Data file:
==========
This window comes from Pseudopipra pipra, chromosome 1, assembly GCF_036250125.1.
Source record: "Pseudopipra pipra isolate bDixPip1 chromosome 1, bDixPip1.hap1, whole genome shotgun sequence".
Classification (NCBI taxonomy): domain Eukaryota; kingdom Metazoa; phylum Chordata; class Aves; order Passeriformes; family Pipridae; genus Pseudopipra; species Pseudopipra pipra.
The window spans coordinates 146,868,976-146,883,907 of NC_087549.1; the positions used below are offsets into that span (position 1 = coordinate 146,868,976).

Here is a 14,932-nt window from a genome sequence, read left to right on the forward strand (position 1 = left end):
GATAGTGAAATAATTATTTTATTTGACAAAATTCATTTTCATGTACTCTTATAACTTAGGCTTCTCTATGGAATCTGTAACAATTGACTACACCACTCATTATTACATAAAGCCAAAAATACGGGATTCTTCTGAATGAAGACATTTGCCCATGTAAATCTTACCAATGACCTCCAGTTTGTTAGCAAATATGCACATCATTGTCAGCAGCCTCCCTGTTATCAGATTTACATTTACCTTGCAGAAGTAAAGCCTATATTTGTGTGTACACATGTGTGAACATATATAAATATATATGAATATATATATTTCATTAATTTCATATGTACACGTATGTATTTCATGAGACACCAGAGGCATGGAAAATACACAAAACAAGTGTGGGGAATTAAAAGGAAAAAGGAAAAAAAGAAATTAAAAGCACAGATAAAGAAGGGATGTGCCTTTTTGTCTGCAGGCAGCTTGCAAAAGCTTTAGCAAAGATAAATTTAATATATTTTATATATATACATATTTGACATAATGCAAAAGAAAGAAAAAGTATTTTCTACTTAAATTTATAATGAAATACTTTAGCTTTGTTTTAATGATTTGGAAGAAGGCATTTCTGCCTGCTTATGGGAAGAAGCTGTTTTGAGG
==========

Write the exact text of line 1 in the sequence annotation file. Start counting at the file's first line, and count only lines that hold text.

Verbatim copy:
This window comes from Pseudopipra pipra, chromosome 1, assembly GCF_036250125.1.